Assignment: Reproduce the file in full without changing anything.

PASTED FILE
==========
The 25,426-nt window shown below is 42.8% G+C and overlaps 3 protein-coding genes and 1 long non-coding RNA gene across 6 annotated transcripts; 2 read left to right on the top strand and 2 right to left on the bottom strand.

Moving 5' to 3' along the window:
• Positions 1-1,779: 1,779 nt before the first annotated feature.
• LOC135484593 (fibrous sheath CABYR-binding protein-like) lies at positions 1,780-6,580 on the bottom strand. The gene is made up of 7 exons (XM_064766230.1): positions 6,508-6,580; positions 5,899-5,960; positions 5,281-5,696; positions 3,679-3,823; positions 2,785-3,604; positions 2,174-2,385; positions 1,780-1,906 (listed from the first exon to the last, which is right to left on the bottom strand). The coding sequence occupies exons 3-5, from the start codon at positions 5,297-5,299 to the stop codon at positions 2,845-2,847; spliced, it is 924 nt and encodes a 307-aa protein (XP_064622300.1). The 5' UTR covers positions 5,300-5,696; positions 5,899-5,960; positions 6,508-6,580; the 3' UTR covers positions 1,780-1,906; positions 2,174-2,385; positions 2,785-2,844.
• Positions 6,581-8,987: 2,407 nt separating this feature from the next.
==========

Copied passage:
The 25,426-nt window shown below is 42.8% G+C and overlaps 3 protein-coding genes and 1 long non-coding RNA gene across 6 annotated transcripts; 2 read left to right on the top strand and 2 right to left on the bottom strand.

Moving 5' to 3' along the window:
• Positions 1-1,779: 1,779 nt before the first annotated feature.
• LOC135484593 (fibrous sheath CABYR-binding protein-like) lies at positions 1,780-6,580 on the bottom strand. The gene is made up of 7 exons (XM_064766230.1): positions 6,508-6,580; positions 5,899-5,960; positions 5,281-5,696; positions 3,679-3,823; positions 2,785-3,604; positions 2,174-2,385; positions 1,780-1,906 (listed from the first exon to the last, which is right to left on the bottom strand). The coding sequence occupies exons 3-5, from the start codon at positions 5,297-5,299 to the stop codon at positions 2,845-2,847; spliced, it is 924 nt and encodes a 307-aa protein (XP_064622300.1). The 5' UTR covers positions 5,300-5,696; positions 5,899-5,960; positions 6,508-6,580; the 3' UTR covers positions 1,780-1,906; positions 2,174-2,385; positions 2,785-2,844.
• Positions 6,581-8,987: 2,407 nt separating this feature from the next.